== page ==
National AIDS Commission under severe financial constraints
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By Nicole Tau
National AIDS Commission (NAC) seems to be overlooked by the Prime Minister’s office as well as the Ministry of Local Government and Chieftainship and the Ministry of Health, as they battle scarcity both in financial and human resources.
This is according to Parliamentary HIV and AIDS Committee Report which was compiled amid COVID-19 crises and concerns following a briefing with NAC on October 15.
NAC highlighted a lack of resources as its main concern, saying that despite working closely with the said Ministries, they often do not get any funds allocated to run programs.
According to the report, NAC often struggles with securing office spaces which tend to be overtaken by the Ministry of Local Government and Chieftainship.
The Committee said that this tussle for offices takes up a lot of NAC’s time which could be spent on actual work.
In addition, the NAC also states that due to financial constraints they have struggled with paying rent which has consequently led to them to slash their monetary compensations or prerequisites by a certain percentage so as to be able to pay for office space.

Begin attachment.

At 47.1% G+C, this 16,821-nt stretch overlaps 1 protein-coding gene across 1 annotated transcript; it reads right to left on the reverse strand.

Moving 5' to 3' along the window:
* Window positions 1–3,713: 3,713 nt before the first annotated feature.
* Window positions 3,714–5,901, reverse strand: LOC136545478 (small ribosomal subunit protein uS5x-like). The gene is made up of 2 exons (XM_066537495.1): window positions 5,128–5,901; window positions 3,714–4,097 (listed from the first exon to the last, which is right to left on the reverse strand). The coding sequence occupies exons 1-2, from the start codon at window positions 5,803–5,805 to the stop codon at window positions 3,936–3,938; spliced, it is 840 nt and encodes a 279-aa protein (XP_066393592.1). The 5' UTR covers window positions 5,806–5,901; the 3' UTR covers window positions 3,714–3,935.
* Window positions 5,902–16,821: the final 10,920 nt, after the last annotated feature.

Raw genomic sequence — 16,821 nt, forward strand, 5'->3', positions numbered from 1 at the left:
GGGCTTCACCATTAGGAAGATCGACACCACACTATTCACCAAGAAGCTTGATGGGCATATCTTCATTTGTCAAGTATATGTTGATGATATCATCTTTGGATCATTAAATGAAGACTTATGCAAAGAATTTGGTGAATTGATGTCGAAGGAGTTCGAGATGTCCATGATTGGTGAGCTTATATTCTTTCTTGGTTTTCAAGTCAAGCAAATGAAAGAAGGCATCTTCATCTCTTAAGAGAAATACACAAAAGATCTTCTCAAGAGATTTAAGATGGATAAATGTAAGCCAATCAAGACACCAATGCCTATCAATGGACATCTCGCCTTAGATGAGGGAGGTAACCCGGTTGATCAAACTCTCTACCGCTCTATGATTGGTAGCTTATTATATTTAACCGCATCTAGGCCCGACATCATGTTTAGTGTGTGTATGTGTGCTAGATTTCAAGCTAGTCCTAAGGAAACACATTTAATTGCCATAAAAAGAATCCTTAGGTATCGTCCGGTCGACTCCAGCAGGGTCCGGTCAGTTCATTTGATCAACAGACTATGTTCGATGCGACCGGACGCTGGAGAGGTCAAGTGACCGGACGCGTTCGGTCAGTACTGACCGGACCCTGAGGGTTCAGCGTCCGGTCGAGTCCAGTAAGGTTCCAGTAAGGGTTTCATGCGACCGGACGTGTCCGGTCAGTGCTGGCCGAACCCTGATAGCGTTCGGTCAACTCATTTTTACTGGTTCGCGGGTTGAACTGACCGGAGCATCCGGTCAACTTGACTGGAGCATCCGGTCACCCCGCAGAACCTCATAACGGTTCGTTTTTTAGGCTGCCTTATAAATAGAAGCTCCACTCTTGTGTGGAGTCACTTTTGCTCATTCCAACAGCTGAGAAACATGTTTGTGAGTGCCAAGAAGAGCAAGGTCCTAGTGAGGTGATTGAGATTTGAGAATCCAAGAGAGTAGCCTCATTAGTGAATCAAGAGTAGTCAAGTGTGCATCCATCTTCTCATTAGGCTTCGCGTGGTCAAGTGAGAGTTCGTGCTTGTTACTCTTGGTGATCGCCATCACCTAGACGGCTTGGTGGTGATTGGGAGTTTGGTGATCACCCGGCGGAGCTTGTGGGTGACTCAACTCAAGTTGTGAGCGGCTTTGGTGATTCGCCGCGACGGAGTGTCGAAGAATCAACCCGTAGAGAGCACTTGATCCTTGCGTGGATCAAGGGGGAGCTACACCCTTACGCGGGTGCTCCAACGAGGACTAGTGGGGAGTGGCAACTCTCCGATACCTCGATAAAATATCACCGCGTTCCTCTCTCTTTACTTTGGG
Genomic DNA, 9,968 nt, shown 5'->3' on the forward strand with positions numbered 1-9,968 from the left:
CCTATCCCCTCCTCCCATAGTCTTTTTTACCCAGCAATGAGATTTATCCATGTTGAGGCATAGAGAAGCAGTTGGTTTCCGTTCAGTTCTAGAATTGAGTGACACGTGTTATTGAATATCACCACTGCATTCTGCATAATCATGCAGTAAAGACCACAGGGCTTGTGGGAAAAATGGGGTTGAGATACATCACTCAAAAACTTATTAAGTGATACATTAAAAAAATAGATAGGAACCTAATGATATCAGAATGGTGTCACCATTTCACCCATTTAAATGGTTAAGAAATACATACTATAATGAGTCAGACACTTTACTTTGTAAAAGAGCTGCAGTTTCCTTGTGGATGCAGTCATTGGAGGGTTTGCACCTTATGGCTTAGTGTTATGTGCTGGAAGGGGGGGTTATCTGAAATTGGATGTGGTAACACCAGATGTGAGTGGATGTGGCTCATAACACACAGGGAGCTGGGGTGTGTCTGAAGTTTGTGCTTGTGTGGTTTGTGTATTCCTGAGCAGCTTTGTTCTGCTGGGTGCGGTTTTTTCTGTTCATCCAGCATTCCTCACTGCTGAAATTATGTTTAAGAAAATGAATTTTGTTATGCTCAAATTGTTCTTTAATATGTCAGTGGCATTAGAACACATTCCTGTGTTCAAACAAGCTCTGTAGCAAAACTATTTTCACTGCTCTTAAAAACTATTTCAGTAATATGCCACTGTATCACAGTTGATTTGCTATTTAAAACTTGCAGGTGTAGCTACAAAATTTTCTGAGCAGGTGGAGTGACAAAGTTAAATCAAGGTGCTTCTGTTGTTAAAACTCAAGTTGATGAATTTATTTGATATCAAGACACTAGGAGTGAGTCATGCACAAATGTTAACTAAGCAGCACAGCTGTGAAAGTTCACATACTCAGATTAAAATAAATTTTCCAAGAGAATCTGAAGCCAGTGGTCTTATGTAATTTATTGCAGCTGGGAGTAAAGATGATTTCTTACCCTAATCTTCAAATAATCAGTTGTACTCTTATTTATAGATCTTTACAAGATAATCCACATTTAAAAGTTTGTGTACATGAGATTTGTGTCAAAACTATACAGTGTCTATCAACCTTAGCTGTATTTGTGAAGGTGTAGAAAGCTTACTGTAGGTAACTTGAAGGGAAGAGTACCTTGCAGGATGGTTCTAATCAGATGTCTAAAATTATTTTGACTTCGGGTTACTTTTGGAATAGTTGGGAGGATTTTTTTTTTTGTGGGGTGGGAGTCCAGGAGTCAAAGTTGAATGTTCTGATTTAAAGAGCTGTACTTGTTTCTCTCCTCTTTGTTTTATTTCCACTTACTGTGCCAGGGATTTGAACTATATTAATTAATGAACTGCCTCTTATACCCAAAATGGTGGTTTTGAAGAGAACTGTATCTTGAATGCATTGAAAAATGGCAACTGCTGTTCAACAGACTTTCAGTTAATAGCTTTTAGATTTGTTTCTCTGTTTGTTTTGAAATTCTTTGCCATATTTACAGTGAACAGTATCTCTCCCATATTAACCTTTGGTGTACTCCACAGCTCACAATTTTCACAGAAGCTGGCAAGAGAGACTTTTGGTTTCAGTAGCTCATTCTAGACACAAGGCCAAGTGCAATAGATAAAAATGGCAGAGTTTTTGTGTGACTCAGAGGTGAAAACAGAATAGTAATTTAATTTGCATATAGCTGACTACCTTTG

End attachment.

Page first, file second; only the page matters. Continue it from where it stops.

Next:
The Committee recommended that relevant Portfolio Committees together with the Office of the Prime Minister, Ministry of Health and the Ministry of Local Government should attend to NAC’s gripes with urgency.
The committee further said it hopes for smooth operations within NAC.
It is said in the report that among young people aged 15 to 49 years of age, Lesotho has a high HIV prevalence of 23.6 percent and that about 340 000 people are living with HIV of which 61 percent are on treatment.
According to the Report, HIV testing was initially compromised by the COVID-19 lockdown and the strikes undertaken by the Health Workers and was eventually halted.
However, the self-testing kits were distributed even though the demand for them was higher than anticipated.
In addition, NAC pointed out that although HIV treatment was only marginally affected by Health Workers’ strikes, only 63 out of 326 health facilities were affected by the industrial action.
“The launching of the multi-month dispensing strategy was of great benefit as people living with HIV are given between three- and six-months’ supply of ARVs at one visit; thereby avoiding long queues which would compromise social distancing,” the committee said in its report to parliament.
With regards to Sexual and Gender-Based Violence especially during the COVID-19 pandemic, NAC reported that they are yet to compile a current and elaborate statistical report from the Ministry of Police and Health for an appropriate quantification of cases.